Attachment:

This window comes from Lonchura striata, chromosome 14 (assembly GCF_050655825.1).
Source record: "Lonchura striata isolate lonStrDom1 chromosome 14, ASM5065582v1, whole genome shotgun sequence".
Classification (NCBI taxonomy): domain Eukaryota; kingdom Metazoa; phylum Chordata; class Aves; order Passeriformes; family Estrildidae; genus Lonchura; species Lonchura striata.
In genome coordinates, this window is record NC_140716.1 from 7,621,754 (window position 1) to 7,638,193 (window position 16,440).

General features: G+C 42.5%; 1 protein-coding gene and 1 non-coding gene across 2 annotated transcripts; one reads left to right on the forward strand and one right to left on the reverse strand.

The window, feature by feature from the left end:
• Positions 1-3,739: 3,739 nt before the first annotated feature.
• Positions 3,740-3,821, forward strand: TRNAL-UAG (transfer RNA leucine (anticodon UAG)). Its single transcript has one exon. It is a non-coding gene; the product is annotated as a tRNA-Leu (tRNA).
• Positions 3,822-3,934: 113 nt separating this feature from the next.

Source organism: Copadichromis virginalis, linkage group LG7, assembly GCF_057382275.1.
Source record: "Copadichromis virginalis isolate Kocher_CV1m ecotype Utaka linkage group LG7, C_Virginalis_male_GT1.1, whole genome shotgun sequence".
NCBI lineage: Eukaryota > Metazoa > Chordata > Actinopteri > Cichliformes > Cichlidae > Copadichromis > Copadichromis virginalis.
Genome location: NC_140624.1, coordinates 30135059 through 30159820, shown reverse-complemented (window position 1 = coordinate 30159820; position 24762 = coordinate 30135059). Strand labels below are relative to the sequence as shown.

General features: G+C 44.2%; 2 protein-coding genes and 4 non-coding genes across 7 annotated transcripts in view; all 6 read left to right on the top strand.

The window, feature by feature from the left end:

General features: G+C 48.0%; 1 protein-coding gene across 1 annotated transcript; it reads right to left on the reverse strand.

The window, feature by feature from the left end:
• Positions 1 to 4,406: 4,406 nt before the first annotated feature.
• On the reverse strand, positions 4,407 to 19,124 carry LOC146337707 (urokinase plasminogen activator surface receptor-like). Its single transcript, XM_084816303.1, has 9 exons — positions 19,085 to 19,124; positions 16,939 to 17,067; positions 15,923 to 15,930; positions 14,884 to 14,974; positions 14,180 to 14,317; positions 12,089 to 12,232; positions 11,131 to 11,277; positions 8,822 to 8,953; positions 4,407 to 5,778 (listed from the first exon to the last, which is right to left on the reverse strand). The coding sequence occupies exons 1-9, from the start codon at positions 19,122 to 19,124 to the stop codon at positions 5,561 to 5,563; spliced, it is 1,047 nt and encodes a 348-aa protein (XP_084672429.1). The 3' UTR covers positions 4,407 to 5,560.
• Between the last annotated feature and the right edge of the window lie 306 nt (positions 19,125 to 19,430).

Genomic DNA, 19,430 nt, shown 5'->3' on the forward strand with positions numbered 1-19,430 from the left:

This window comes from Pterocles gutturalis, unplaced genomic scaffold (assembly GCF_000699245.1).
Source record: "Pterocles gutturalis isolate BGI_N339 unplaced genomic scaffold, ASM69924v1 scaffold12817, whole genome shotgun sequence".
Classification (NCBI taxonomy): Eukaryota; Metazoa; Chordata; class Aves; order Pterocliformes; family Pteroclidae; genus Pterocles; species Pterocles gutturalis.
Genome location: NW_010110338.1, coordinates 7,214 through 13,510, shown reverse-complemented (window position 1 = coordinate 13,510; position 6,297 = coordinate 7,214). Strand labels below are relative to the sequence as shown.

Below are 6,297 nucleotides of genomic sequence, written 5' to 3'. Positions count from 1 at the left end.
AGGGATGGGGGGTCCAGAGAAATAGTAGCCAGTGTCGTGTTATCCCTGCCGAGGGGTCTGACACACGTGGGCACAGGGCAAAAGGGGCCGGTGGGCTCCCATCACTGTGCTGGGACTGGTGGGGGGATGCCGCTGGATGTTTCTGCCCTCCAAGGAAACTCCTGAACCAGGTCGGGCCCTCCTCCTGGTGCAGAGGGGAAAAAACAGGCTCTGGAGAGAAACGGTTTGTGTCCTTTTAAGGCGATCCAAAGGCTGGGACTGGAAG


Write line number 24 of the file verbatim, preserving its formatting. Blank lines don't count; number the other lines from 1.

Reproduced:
Classification (NCBI taxonomy): Eukaryota; Metazoa; Chordata; class Aves; order Pterocliformes; family Pteroclidae; genus Pterocles; species Pterocles gutturalis.